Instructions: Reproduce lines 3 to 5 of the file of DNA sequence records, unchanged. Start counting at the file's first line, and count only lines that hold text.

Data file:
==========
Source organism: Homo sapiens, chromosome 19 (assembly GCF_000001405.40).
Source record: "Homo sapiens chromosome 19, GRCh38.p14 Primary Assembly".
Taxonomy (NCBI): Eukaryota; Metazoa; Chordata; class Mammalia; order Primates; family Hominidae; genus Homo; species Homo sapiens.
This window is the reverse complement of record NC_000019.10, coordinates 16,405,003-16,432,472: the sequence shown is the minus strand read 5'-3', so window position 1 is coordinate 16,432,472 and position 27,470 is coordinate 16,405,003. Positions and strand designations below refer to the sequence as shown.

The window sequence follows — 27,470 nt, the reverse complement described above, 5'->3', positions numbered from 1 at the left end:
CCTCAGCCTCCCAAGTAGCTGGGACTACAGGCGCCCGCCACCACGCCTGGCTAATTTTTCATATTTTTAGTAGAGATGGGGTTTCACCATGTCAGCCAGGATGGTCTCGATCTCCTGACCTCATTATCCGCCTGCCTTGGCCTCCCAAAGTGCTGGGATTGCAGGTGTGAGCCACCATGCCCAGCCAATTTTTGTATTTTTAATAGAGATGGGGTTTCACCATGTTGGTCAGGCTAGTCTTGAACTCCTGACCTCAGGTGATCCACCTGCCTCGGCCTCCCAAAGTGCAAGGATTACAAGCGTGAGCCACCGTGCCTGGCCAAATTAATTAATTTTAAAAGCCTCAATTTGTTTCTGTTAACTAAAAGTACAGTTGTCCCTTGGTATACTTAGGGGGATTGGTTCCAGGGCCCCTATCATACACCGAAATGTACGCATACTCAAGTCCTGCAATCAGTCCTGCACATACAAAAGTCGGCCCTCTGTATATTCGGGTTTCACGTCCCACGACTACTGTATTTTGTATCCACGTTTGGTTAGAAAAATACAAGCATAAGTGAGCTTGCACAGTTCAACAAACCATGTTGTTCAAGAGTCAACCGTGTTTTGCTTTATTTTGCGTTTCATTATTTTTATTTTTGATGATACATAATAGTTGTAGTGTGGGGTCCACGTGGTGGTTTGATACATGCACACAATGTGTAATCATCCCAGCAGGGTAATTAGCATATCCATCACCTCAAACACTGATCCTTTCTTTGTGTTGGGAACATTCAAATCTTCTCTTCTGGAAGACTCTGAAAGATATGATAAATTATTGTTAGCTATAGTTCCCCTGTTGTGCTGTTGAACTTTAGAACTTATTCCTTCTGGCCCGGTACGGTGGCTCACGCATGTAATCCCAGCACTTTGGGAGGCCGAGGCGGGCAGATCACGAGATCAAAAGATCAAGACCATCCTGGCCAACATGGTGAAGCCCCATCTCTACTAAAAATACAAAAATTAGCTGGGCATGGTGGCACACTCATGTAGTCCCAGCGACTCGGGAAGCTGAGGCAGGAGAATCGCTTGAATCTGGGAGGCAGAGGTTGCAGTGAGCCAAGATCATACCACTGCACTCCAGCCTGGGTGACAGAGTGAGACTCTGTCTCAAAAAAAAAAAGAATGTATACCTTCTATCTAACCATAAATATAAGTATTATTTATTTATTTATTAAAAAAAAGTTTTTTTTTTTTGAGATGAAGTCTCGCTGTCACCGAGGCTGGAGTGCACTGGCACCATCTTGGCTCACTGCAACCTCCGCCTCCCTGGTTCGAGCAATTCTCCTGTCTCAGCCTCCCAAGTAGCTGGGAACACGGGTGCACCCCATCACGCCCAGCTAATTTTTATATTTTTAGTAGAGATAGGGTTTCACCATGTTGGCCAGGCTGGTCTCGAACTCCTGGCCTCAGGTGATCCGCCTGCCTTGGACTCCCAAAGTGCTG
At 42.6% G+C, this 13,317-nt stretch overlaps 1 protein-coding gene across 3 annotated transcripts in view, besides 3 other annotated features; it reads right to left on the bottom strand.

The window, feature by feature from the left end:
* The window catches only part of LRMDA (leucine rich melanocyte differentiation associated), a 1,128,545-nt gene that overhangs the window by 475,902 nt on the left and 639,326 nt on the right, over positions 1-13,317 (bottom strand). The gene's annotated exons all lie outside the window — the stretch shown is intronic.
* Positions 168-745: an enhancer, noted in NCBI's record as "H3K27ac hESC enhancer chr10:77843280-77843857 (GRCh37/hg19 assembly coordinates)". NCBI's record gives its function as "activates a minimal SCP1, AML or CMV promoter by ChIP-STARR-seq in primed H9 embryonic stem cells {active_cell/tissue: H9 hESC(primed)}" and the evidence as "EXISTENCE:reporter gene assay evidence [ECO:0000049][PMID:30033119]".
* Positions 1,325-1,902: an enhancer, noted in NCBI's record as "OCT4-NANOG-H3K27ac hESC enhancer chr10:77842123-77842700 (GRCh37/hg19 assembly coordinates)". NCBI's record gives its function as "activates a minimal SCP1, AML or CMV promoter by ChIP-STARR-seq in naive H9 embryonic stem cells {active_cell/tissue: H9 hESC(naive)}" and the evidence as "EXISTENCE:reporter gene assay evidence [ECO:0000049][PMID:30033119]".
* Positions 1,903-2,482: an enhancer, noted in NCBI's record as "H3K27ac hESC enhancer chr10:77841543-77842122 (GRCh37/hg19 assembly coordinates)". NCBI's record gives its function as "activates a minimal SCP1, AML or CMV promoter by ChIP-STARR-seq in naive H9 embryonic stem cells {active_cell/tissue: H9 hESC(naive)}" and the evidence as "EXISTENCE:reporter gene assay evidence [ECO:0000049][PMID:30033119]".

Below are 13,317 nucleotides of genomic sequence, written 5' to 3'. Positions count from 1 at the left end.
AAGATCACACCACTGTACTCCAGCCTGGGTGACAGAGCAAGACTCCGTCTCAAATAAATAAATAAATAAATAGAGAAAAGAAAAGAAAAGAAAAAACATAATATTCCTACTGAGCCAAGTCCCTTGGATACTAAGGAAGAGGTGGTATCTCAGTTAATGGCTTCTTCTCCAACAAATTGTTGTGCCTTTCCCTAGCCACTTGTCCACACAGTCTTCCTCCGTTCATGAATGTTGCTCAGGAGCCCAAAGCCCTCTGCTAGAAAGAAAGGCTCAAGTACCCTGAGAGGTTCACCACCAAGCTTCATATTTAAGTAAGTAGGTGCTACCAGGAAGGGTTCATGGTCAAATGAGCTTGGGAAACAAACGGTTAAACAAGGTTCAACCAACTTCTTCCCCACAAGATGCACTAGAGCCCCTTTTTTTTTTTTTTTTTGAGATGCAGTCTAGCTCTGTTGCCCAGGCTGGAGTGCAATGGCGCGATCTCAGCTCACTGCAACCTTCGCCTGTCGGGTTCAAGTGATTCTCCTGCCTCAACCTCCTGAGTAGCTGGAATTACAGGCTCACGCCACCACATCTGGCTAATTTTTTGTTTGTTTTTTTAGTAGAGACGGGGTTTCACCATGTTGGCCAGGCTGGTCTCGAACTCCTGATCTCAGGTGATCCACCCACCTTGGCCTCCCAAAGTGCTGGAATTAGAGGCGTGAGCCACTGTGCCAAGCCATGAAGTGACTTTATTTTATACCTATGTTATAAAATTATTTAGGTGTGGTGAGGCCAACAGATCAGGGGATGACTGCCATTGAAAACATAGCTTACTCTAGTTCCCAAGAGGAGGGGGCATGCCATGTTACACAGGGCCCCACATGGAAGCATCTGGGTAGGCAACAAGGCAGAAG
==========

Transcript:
Taxonomy (NCBI): Eukaryota; Metazoa; Chordata; class Mammalia; order Primates; family Hominidae; genus Homo; species Homo sapiens.
This window is the reverse complement of record NC_000019.10, coordinates 16,405,003-16,432,472: the sequence shown is the minus strand read 5'-3', so window position 1 is coordinate 16,432,472 and position 27,470 is coordinate 16,405,003. Positions and strand designations below refer to the sequence as shown.

The window sequence follows — 27,470 nt, the reverse complement described above, 5'->3', positions numbered from 1 at the left end: